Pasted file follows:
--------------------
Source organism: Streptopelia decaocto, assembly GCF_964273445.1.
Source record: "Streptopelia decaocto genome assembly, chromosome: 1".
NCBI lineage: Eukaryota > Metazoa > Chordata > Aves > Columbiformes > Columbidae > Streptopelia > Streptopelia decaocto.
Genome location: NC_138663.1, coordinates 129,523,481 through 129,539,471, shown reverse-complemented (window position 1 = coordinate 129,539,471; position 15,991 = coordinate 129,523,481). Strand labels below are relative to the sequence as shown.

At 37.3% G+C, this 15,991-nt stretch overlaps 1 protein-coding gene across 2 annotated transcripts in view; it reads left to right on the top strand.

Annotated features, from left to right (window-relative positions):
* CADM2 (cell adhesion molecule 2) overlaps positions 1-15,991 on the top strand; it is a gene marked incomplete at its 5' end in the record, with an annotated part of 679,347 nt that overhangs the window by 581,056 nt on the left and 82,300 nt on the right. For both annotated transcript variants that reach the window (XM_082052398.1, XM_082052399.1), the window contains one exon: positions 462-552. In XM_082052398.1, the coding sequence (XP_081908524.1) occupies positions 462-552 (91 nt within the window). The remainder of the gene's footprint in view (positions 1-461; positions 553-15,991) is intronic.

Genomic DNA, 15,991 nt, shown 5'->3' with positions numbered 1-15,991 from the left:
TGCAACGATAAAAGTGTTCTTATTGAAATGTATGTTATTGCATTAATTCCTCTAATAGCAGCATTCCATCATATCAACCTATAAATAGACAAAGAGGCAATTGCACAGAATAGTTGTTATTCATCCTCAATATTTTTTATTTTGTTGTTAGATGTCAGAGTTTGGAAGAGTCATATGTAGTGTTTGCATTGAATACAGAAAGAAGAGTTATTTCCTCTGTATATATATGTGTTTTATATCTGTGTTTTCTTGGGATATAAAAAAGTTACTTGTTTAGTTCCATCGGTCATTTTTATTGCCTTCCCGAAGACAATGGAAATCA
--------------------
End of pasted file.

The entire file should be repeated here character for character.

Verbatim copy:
Source organism: Streptopelia decaocto, assembly GCF_964273445.1.
Source record: "Streptopelia decaocto genome assembly, chromosome: 1".
NCBI lineage: Eukaryota > Metazoa > Chordata > Aves > Columbiformes > Columbidae > Streptopelia > Streptopelia decaocto.
Genome location: NC_138663.1, coordinates 129,523,481 through 129,539,471, shown reverse-complemented (window position 1 = coordinate 129,539,471; position 15,991 = coordinate 129,523,481). Strand labels below are relative to the sequence as shown.

At 37.3% G+C, this 15,991-nt stretch overlaps 1 protein-coding gene across 2 annotated transcripts in view; it reads left to right on the top strand.

Annotated features, from left to right (window-relative positions):
* CADM2 (cell adhesion molecule 2) overlaps positions 1-15,991 on the top strand; it is a gene marked incomplete at its 5' end in the record, with an annotated part of 679,347 nt that overhangs the window by 581,056 nt on the left and 82,300 nt on the right. For both annotated transcript variants that reach the window (XM_082052398.1, XM_082052399.1), the window contains one exon: positions 462-552. In XM_082052398.1, the coding sequence (XP_081908524.1) occupies positions 462-552 (91 nt within the window). The remainder of the gene's footprint in view (positions 1-461; positions 553-15,991) is intronic.

Genomic DNA, 15,991 nt, shown 5'->3' with positions numbered 1-15,991 from the left:
TGCAACGATAAAAGTGTTCTTATTGAAATGTATGTTATTGCATTAATTCCTCTAATAGCAGCATTCCATCATATCAACCTATAAATAGACAAAGAGGCAATTGCACAGAATAGTTGTTATTCATCCTCAATATTTTTTATTTTGTTGTTAGATGTCAGAGTTTGGAAGAGTCATATGTAGTGTTTGCATTGAATACAGAAAGAAGAGTTATTTCCTCTGTATATATATGTGTTTTATATCTGTGTTTTCTTGGGATATAAAAAAGTTACTTGTTTAGTTCCATCGGTCATTTTTATTGCCTTCCCGAAGACAATGGAAATCA